There are several coordinate systems used to describe the motion of a satellite:
1) The p-q orbital plane. Here the p-axis is through the center of the orbit to perigee. The q-axis is through the focus (center of Earth) and normal to the p axis.
2) Earth Centered Inertial coordinates. The origin is at the center of the Earth. The z-axis is aligned with the Earth's spin axis. The x-axis points to the Vernal Equinox. The y-axis completes a right-hand rule Cartesian system. The distance from the center of the Earth to the satellite is distance = sqrt(x^2 + y^2 + z^2). The Right Ascension = atan2(y/x) (wrapped 0 to 2pi) and the Declination = asin(z/distance). It is defined by an epoch that is the times valid when the x-axis is pointing at the Vernal Equinox, since the Earth's spin axis precesses slowly and other small changes exist in the location and rate of the spin axis itself.
3) Earth Centered Earth Fixed (Rotating). The origin is at the center of Earth. The z-axis is aligned with the Earth's spin axis. The x-axis points to the crossing of the latitude = 0 longitude=0 point (Greenwich line at the equator). The y-axis completes a right-hand rule Cartesian system. The conversion between ECI and ECEF depends on the time. To be very accurate the current time is expressed in UT1 (https://en.wikipedia.org/wiki/DUT1) rather than UTC values.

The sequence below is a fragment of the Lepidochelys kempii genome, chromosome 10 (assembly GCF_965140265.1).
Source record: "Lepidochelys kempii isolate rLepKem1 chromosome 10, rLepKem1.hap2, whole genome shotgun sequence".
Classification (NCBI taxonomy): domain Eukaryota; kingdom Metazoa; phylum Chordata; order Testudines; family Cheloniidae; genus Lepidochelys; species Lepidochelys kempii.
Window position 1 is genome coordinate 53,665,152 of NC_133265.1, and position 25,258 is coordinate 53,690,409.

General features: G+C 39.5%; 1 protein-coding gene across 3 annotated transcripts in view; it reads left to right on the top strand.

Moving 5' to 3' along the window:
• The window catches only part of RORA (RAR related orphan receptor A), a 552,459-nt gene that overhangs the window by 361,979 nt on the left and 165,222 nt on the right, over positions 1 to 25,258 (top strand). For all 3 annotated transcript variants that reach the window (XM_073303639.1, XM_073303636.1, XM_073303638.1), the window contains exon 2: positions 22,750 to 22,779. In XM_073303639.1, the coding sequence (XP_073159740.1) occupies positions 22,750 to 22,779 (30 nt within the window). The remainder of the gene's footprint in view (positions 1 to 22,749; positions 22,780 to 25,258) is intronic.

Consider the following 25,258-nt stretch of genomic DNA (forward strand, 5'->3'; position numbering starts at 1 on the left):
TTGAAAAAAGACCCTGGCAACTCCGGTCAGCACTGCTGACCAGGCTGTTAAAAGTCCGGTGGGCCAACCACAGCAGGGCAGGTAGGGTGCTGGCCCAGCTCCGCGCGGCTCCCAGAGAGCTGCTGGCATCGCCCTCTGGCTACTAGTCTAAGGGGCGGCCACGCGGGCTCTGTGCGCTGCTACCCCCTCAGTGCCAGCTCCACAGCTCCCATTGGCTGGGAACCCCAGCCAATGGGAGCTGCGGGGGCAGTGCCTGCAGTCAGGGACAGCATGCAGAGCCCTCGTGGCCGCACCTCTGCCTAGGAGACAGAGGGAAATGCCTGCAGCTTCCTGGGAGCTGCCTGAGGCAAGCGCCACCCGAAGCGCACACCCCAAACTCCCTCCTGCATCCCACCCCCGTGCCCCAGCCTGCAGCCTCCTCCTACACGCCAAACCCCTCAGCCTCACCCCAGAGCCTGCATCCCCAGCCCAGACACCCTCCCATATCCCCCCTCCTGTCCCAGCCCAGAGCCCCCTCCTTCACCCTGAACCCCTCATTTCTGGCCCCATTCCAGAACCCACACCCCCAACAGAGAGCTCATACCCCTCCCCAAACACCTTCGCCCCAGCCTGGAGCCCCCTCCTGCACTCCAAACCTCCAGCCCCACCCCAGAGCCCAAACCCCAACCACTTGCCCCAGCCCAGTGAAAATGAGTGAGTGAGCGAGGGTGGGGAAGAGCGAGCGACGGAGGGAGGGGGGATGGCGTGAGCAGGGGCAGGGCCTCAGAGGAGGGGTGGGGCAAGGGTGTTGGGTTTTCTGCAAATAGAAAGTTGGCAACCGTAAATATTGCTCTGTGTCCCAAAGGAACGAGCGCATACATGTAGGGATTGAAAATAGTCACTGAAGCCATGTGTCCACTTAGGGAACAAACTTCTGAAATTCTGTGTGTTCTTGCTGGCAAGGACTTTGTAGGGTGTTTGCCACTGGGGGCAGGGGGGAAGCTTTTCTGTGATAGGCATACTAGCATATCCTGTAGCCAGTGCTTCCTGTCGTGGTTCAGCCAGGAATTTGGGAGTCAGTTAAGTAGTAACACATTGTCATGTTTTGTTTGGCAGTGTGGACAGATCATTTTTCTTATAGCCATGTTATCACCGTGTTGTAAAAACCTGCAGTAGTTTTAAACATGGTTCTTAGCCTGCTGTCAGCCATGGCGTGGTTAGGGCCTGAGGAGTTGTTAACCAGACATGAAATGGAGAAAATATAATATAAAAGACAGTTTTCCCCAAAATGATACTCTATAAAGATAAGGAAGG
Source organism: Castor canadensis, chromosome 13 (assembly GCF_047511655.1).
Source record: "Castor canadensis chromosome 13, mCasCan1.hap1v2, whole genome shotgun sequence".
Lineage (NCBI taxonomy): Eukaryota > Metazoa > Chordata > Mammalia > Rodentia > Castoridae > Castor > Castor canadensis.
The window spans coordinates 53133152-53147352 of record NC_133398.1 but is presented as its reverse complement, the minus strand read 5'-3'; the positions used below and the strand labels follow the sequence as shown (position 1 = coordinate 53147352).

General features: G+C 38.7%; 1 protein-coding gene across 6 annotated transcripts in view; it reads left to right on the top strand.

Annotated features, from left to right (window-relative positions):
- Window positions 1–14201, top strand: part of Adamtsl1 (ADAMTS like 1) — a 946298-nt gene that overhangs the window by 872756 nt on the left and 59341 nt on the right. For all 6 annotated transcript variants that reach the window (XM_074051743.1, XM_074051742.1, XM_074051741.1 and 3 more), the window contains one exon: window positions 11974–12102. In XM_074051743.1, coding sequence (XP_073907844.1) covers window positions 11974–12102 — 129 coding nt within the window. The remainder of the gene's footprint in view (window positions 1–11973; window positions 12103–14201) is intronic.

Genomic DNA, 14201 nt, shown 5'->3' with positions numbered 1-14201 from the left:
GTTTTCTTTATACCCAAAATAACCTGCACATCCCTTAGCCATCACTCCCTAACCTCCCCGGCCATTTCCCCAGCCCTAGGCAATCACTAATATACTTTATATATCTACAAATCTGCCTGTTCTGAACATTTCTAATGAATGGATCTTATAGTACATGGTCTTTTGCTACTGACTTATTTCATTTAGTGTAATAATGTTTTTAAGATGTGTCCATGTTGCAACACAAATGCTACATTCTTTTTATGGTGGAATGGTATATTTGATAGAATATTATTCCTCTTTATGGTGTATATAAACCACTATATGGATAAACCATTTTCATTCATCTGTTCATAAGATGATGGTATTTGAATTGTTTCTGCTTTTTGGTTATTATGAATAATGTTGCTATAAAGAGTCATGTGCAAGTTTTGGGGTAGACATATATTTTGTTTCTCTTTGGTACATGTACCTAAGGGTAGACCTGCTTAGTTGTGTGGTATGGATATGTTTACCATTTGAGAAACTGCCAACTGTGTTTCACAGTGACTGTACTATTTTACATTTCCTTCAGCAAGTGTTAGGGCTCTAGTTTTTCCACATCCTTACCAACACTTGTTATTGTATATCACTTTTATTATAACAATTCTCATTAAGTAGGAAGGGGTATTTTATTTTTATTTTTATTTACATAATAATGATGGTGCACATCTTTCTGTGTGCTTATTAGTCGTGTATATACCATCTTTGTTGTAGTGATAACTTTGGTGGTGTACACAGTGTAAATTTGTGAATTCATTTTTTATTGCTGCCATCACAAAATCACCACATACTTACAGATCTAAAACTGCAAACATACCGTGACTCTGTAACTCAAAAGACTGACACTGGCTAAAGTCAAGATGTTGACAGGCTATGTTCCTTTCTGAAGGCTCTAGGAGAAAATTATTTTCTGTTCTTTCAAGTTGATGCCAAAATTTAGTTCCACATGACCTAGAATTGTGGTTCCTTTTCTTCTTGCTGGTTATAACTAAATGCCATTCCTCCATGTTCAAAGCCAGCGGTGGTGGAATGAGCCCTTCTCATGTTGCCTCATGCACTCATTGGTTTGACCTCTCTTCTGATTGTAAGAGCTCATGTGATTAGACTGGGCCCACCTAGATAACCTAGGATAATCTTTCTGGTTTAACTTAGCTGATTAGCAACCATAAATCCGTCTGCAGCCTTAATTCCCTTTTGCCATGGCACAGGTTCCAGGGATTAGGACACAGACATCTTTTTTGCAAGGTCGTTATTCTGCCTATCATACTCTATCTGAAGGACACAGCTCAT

4) Latitude, Longitude, Altitude. The Cartesian ECEF are converted to spherical coordinates Latitude, Longitude, and Altitude. The values depend on the reference Earth ellipsoid that the user selects. Here, WGS84 is used (it is the default of matlab's eci2lla).
This projection illustrates how to:
* Interpret the TLE of a satellite.
* Find the Common (Kepler) Orbital Elements from the TLE
* Convert the orbital elements to the inertial p-q orbital plane.
* Transform the p-q orbital plane coordinates to ECI coordinates.
* Transform the ECI coordinates to ECEF and/or LLA coordinates.
Note: No satellite propagation is performed, so this code is not sufficient for predicting the accurate location of a satellite at a given time.
Meg Noah (2023). Satellite Orbit Coordinate Transformations (https://www.mathworks.com/matlabcentral/fileexchange/73873-satellite-orbit-coordinate-transformations), MATLAB Central File Exchange. 取得済み .
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